5. Can I handle another loss?

HDSA has online support groups for caregivers specifically.  Please visit upcoming meetings here:

We Can Never Lose Hope…….

I’m a Huntington’s disease (HD) advocate, Chair for the HDSA San Francisco Bay Area Affiliate, a blogger and an author.  Visit my website and learn about HD:



Caregiving, Love

Huntington’s Disease Slowly Takes Away Independence

John and I stood by his three (3) sisters, Lora, Marcia and Cindy in the slow decline caused by   Huntington’s disease (HD).  I describe the slow decline as losses; loss of the ability to drive, to dress yourself, to put your makeup on, to work, to pay your bills, feed yourself, talk.  Because of these losses, one is unable to manage day to day life and perform activities of daily living, which compromises their independence. (Activities of daily living (ADLs) are basic actions that a normally functioning person performs every day. The six standard ADLs are bathing, dressing, toileting, transferring (moving to and from a bed or a chair), eating, and continence.)

As these losses occur in a person with HD, which can be over a 20 years, caregivers as well as those declining, carry grief in their hearts.  I did, especially with Marcia as I managed her care. Marcia’s decline was difficult for me because in all the years I had known her, she took pride in her appearance and was the most stylishly dressed woman I knew.  She was a professional at AT&T in San Francisco for 17 years, so when she had to switch to pants with an elastic waist, she couldn’t manipulate a zipper, and had to replace her fashionable shoes with tennis shoes with velcro, my heart became heavy.

  We Can Never Lose HOPE………

I’m a Huntington’s disease advocate, Chair for the HDSA San Francisco Bay Area Affiliate, a blogger and an author.  Visit my website:

Please make a donation this holiday season to the nonprofit, Huntington’s Disease Society of America, to help fight HD.





Caring for the Chronically Ill in America

On December 1, 2019, the Wall Street Journal printed an article that really hit home. 

Dr. Arthur Kleinman, professor of medical anthropology and psychiatry at Harvard Medical School, is the author of the article:

Treating Disease Is No Substitute for Caring for the Ill“.

“The American health-care system focuses overwhelmingly on curing acute problems.  It needs to do far more to provide ongoing support for patients with chronic maladies.

The U.S., in effect, has two health systems.  One addresses disease, the science of what makes us sick; the other addresses illness, the human experience of being sick.  Disease demands treatment, while illness calls out for care.”

40-50 millions of Americans act as family caregivers.  Included in those millions are caregivers for a loved one with Huntington’s disease (HD).  HD is a rare, fatal, genetic brain disorder that has all the symptoms of ALS, Parkinson’s and Alzheimers at the same time.  There is NO CURE.  More on Huntington’s   

Custodial Care, a non-medical care that helps individuals with their daily basic care, such as eating and bathing. Custodial care for an individual is generally recommended by authorized medical personnel, but providers of custodial care are not required to be medical professionals.

Custodial care at home is typically covered only under long-term care (LTC) insurance, not by Medicaid, even though home care is cheaper than a nursing facility.

Lora, Cindy, Marcia Marin

Unfortunately, for HD families, insurance doesn’t pay for custodial care, unless they have LTC, so family members provide the care for their loved one.  HD patients can live up to 20 years with the disease and need custodial care for years.  I for one can vouch for this as my two (2) sisters-in-law each struggled with HD for 17 years.  Luckily, my family was able to pay for private caregivers but not everyone can do this.

We Can Never Lose HOPE………..

Visit my author page and read about my HD journey.

More on Dr. Kleinman:





Caregiving, Hospice

November Is Hospice Month

Every November for the last ten (10) years of my healthcare career, was focused on promoting Hospice Care in Sutter Auburn Faith Hospice service area.  What is Hospice?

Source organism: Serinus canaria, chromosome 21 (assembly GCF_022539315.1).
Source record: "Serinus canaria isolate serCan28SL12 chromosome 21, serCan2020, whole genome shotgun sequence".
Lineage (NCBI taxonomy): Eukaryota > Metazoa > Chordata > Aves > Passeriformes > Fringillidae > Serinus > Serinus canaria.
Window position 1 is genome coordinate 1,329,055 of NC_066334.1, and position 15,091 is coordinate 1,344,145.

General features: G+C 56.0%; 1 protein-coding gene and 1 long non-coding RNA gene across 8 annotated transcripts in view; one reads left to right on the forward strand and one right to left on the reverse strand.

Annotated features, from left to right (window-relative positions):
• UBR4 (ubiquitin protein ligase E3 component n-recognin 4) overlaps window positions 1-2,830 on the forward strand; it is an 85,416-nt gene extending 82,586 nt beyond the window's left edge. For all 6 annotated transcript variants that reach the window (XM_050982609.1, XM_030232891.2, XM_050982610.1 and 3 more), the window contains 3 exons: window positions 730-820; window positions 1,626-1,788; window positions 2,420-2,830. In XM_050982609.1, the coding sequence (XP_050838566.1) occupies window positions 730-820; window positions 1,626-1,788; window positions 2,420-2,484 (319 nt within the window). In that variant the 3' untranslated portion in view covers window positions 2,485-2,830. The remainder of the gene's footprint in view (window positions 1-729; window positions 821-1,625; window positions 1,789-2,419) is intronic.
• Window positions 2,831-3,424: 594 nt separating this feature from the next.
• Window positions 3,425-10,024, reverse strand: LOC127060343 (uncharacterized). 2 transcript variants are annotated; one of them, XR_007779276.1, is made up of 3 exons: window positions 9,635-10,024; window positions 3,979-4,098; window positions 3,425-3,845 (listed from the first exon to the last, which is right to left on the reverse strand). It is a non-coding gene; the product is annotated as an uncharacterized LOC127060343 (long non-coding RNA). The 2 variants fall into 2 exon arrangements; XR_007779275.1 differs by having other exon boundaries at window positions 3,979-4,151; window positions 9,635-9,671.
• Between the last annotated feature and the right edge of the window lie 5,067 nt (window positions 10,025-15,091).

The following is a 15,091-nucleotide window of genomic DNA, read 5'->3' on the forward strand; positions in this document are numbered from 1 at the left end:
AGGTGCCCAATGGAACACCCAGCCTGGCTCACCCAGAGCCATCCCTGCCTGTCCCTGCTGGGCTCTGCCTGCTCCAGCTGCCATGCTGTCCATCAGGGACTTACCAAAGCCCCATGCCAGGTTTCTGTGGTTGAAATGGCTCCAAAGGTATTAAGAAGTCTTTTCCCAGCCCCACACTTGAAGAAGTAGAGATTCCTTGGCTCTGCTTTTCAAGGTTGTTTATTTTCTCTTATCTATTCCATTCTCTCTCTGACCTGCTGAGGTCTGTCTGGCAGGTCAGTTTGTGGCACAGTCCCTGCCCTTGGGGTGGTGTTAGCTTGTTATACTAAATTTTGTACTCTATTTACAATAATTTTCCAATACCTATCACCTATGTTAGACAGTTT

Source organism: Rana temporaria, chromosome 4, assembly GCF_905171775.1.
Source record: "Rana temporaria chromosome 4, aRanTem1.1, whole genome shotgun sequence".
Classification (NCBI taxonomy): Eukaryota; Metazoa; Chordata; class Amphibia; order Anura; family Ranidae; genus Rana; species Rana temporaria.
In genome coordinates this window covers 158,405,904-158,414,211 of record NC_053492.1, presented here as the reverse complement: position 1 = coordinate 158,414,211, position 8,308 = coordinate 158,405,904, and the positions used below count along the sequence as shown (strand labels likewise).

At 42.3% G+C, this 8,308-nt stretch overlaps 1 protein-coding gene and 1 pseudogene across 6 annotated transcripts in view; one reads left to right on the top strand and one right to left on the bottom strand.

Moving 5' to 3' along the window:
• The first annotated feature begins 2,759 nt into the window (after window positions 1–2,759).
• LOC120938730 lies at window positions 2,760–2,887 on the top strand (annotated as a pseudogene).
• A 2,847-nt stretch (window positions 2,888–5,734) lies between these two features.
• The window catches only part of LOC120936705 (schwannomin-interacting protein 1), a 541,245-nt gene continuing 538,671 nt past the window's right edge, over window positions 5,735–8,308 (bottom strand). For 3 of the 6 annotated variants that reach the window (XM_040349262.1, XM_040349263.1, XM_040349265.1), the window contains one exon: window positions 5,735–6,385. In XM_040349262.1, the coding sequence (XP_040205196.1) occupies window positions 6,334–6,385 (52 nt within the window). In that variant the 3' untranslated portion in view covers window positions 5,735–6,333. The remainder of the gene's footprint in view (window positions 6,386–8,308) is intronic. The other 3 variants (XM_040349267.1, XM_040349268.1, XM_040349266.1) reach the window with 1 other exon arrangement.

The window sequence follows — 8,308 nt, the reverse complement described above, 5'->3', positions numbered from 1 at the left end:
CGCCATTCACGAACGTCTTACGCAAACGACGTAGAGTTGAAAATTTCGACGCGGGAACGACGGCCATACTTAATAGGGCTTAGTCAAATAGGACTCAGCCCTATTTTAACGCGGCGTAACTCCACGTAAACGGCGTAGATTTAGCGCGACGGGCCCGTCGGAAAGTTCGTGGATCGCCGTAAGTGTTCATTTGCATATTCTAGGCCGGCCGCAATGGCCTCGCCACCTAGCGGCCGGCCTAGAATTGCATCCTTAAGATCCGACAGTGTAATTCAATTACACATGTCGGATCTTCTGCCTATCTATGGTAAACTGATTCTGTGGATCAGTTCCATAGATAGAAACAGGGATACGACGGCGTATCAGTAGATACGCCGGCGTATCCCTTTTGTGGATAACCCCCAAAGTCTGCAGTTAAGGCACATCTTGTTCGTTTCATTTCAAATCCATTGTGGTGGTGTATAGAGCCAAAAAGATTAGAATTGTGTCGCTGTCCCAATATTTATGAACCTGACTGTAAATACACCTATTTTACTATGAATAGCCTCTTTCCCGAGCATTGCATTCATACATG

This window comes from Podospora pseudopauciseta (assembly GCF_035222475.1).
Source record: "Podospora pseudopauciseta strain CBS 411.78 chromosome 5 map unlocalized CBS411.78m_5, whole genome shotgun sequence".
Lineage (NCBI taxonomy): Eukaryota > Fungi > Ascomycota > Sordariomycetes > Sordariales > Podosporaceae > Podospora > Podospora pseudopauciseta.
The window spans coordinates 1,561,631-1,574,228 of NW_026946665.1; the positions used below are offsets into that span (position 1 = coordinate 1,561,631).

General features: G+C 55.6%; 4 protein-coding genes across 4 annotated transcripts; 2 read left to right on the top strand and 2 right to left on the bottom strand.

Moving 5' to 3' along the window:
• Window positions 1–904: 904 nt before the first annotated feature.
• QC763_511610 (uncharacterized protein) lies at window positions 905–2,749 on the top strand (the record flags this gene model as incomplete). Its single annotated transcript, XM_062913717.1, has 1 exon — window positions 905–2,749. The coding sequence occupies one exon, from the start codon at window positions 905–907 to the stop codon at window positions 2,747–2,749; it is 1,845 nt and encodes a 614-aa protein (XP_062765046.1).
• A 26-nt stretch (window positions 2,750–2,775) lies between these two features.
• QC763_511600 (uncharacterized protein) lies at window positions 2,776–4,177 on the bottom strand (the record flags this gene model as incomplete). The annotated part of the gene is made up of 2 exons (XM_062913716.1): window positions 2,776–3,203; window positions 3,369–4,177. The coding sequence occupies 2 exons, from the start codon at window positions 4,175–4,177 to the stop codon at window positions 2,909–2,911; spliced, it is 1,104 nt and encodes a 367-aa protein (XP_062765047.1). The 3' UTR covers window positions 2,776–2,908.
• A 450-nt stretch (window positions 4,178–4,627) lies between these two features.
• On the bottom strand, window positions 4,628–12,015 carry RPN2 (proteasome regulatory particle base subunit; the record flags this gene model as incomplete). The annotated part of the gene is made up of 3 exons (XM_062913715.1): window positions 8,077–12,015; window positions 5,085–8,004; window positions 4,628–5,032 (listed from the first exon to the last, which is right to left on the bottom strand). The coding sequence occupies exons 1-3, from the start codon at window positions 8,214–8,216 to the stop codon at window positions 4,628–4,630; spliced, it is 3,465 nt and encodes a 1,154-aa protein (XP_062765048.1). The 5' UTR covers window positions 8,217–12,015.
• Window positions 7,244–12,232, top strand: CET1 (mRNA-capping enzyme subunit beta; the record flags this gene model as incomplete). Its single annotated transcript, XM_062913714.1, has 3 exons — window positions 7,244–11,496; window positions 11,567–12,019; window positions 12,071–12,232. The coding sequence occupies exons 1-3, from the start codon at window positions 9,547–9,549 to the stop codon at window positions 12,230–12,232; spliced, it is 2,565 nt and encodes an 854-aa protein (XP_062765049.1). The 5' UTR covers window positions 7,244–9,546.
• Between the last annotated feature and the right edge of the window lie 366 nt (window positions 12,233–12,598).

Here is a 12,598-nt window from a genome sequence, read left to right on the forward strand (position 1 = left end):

Since I became a volunteer for the nonprofit, Huntington’s Disease Society of America (HDSA), I’m pleased Hospice care is talked about more openly to Huntington’s disease families.  Hospice care supports the patient and the family.

We live in a society that doesn’t like to discuss death, so I like to post information that can help families when confronted with a terminal disease diagnosis.  It’s good to know that Medicare & Medicaid have a hospice benefit.  Most private insurance have one also.  The Outreach Committee that I managed took advantage each November to promote hospice care, educate the community and visit doctors offices.  Patients can be admitted to hospice with a referral from a doctor who believes the patient has six months or less to live. Article:  When-is-it-time-to-contact-hospice

Article:  huntingtons patients would benefit from more hospice involvement researchers argue

To watch a video on Hospice Care, visit:

Therese at the 2018 HDSA Annual Convention in LA.

I’m a Huntington’s disease advocate and a hospice advocate.  My two (2) sisters-in-law, Marcia and Cindy, who had Huntington’s disease, were on my hospice program and died peacefully with no pain.

You can read about my journey with Huntington’s disease and my hospice work on my author website:

We Can Never Lose HOPE…….

Caregiving, Taking Care of Yourself

Caregivers-Be Kind to Yourself-Part 2

This blog is continued from December 4th blog on CAREGIVING

6. Don’t ignore your emotions

Pay attention to your own feelings and emotions, and seek counseling if needed. Vent feelings to trusted family members or friends.

7. Take time for yourself

Use relaxation or stress management methods such as meditation, visualization and yoga. Books and videos are available to guide you in these techniques.

8. Read, pray or meditate for at least 15 minutes a day         

My 102 yr. old Grandmother Chris Crutcher. My Aunt Trina & 2 cousins looked after her.

Consume daily prayer books and helpful magazines like Today’s Caregiver and Caring Today, or books such as Chicken Soup for the Caregiver’s Soul to uplift your spirits. If you’re religious, seek the counsel of a spiritual leader you trust and respect.

9. Chuckle more often

Laugh, reminisce and share stories of happy times.

10. Ask for help

Friends, family and religious groups may be eager to assist and are only waiting to be asked and directed. Doing everything yourself deprives others of an opportunity to serve.

Articles on being a caregiver:

UCDavis Caregiver & Community Resources 

We Can Never Lose HOPE……

100% of the profits are being donated to the nonprofit, Huntington’s Disease Society of America, HDSA.  

The book is available on Therese’s author website & many book websites like Amazon